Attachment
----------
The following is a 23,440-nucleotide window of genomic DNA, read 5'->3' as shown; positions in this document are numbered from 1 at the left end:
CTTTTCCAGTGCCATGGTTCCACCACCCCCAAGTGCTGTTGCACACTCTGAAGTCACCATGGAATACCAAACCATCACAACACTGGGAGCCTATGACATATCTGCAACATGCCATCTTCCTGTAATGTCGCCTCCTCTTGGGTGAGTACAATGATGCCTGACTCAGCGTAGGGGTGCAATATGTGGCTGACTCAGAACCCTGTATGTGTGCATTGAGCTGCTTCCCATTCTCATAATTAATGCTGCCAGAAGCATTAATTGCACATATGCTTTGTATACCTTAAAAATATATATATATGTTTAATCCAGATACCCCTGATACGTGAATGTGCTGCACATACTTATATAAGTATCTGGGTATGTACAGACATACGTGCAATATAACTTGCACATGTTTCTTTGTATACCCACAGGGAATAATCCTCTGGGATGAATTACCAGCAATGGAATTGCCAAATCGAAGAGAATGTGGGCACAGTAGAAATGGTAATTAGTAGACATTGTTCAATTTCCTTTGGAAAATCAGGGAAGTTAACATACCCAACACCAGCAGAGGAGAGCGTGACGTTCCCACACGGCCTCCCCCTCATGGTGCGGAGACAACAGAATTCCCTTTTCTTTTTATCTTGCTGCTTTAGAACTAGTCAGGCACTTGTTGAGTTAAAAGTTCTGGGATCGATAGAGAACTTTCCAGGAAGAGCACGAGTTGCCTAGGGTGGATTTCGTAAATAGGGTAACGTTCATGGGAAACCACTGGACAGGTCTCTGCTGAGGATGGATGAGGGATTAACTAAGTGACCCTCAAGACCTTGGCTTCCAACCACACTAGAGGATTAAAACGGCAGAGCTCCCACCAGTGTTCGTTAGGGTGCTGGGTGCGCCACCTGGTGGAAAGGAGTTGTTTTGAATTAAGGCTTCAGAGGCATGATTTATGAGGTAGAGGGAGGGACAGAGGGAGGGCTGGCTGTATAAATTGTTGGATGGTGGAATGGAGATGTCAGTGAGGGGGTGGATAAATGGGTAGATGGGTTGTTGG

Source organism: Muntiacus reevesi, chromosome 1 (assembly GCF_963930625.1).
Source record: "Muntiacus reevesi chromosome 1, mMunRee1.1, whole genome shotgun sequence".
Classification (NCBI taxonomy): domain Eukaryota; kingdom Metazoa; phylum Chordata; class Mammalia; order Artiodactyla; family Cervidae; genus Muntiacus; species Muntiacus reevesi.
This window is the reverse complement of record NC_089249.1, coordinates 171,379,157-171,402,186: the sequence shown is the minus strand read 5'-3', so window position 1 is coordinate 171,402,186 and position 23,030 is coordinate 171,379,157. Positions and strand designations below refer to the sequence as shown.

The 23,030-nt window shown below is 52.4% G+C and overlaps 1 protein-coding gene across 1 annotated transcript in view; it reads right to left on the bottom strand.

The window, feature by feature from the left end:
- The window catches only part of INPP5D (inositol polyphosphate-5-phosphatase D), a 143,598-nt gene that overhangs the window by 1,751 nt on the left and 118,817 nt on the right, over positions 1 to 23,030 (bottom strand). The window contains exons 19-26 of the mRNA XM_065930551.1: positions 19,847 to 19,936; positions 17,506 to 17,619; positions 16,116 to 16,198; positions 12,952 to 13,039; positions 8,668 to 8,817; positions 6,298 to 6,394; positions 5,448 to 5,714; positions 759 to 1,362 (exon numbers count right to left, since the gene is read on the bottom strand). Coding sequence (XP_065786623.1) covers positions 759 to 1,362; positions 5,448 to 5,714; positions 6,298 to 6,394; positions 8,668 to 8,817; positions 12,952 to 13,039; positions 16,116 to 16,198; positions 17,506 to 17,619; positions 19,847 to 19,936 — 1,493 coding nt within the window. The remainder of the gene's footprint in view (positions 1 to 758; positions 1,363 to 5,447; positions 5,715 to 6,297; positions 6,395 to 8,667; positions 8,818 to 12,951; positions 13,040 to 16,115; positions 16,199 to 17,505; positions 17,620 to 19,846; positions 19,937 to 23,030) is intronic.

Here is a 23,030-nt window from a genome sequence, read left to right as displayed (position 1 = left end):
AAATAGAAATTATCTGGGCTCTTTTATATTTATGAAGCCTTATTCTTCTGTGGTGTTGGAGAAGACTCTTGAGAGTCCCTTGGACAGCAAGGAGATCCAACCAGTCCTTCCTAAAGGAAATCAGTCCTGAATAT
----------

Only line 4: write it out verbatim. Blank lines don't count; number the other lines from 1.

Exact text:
Source record: "Muntiacus reevesi chromosome 1, mMunRee1.1, whole genome shotgun sequence".